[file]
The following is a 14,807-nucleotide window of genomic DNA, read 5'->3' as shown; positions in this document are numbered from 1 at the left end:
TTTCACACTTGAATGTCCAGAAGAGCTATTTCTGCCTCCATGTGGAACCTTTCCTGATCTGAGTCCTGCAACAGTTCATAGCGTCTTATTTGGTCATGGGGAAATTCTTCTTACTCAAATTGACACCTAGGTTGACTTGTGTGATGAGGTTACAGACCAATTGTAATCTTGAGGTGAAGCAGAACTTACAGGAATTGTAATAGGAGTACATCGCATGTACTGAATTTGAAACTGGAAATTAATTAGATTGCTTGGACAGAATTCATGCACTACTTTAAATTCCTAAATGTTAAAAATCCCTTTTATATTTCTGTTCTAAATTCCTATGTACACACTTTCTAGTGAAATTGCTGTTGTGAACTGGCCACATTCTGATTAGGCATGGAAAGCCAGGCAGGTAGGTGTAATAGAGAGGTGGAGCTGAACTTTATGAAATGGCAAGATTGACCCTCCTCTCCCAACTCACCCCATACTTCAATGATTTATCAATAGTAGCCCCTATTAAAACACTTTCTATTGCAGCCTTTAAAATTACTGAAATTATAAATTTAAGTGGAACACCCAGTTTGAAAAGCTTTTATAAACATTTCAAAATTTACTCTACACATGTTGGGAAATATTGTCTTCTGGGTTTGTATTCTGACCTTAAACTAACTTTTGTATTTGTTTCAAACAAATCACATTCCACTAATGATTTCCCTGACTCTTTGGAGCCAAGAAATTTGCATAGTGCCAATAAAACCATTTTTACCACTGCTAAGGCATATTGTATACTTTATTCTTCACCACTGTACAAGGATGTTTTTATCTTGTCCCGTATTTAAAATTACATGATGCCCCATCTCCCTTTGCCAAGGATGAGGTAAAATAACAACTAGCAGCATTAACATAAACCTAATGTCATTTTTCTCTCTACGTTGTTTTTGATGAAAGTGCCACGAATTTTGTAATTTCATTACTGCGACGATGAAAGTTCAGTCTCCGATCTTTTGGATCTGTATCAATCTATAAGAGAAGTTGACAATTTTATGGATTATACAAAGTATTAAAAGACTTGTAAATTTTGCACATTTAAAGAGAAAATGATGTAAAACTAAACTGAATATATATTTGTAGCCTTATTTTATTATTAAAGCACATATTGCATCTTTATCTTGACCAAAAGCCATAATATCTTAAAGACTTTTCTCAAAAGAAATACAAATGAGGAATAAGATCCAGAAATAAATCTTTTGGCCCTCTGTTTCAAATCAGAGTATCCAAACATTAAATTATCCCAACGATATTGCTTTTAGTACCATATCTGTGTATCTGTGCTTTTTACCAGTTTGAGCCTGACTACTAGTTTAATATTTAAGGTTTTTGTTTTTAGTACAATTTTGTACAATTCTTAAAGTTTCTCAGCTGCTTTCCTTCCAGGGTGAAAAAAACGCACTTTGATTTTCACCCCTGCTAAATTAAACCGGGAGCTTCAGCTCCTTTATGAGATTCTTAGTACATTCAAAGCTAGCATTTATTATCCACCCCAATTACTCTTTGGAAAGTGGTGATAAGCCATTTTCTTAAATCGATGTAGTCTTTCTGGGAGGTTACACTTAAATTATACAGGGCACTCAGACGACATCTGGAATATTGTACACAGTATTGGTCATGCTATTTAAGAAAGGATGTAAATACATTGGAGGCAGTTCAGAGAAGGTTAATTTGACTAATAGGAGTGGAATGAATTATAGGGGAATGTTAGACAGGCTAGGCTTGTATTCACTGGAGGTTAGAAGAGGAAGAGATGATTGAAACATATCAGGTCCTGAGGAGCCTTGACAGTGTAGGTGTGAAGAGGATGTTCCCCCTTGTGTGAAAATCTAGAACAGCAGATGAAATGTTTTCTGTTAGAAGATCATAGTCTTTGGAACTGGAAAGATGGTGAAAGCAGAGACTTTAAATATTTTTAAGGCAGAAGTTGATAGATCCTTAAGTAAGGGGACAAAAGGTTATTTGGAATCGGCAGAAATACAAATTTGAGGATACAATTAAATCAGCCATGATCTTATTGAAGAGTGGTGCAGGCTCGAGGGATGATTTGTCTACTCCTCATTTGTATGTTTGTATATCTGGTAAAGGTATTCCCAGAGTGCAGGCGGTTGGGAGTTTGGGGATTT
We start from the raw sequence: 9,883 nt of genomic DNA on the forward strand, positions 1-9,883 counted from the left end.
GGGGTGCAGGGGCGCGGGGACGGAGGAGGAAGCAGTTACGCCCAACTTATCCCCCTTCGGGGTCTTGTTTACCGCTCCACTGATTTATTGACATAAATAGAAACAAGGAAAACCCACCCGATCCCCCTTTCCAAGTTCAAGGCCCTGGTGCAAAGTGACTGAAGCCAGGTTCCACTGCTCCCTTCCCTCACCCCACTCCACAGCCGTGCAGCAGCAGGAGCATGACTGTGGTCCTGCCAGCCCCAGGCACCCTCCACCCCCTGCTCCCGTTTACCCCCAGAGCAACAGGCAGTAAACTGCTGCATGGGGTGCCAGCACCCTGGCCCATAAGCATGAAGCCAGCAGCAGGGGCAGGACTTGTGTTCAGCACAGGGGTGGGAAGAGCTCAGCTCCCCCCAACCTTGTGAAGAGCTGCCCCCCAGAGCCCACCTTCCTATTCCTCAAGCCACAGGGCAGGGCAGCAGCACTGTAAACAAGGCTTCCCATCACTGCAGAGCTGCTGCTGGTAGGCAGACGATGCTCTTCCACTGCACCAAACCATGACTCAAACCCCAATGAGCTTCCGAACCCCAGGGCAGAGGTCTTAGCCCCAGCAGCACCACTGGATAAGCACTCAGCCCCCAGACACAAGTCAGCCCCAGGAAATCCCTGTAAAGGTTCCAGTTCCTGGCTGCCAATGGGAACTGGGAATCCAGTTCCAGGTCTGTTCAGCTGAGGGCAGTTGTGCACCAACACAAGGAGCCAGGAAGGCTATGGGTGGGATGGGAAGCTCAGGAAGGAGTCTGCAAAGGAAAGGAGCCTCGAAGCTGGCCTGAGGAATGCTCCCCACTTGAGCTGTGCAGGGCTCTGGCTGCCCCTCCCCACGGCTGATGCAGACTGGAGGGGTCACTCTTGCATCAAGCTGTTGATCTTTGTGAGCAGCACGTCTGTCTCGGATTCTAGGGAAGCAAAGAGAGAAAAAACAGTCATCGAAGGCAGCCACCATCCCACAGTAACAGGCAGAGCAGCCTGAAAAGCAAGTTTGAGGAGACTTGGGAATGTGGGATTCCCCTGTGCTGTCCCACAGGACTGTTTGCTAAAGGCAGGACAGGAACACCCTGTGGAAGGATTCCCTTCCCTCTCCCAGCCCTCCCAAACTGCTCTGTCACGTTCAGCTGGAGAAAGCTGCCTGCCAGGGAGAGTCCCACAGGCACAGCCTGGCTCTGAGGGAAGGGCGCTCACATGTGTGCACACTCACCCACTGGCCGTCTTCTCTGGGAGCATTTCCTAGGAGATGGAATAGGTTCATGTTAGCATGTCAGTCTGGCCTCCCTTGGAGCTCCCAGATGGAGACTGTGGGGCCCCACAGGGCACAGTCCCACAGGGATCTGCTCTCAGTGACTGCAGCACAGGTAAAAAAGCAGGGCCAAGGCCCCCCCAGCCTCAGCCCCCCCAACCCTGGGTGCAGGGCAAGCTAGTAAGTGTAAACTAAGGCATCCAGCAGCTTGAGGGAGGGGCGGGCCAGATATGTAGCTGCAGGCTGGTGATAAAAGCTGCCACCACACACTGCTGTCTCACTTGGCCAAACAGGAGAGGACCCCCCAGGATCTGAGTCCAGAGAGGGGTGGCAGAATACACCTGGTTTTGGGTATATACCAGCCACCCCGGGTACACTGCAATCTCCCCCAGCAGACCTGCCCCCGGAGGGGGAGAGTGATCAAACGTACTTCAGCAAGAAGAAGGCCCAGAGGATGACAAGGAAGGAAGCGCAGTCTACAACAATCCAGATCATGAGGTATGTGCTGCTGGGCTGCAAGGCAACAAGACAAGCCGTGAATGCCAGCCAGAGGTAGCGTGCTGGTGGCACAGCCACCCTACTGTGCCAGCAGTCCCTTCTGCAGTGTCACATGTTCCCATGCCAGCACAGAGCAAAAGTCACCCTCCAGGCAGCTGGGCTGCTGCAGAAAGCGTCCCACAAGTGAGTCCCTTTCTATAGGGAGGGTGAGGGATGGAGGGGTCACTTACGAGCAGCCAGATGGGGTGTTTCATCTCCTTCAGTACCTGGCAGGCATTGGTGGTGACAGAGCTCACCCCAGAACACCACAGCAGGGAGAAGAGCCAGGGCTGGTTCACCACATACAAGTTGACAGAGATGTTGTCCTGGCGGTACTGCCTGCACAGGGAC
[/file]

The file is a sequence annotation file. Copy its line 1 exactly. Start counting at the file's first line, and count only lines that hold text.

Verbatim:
The following is a 14,807-nucleotide window of genomic DNA, read 5'->3' as shown; positions in this document are numbered from 1 at the left end: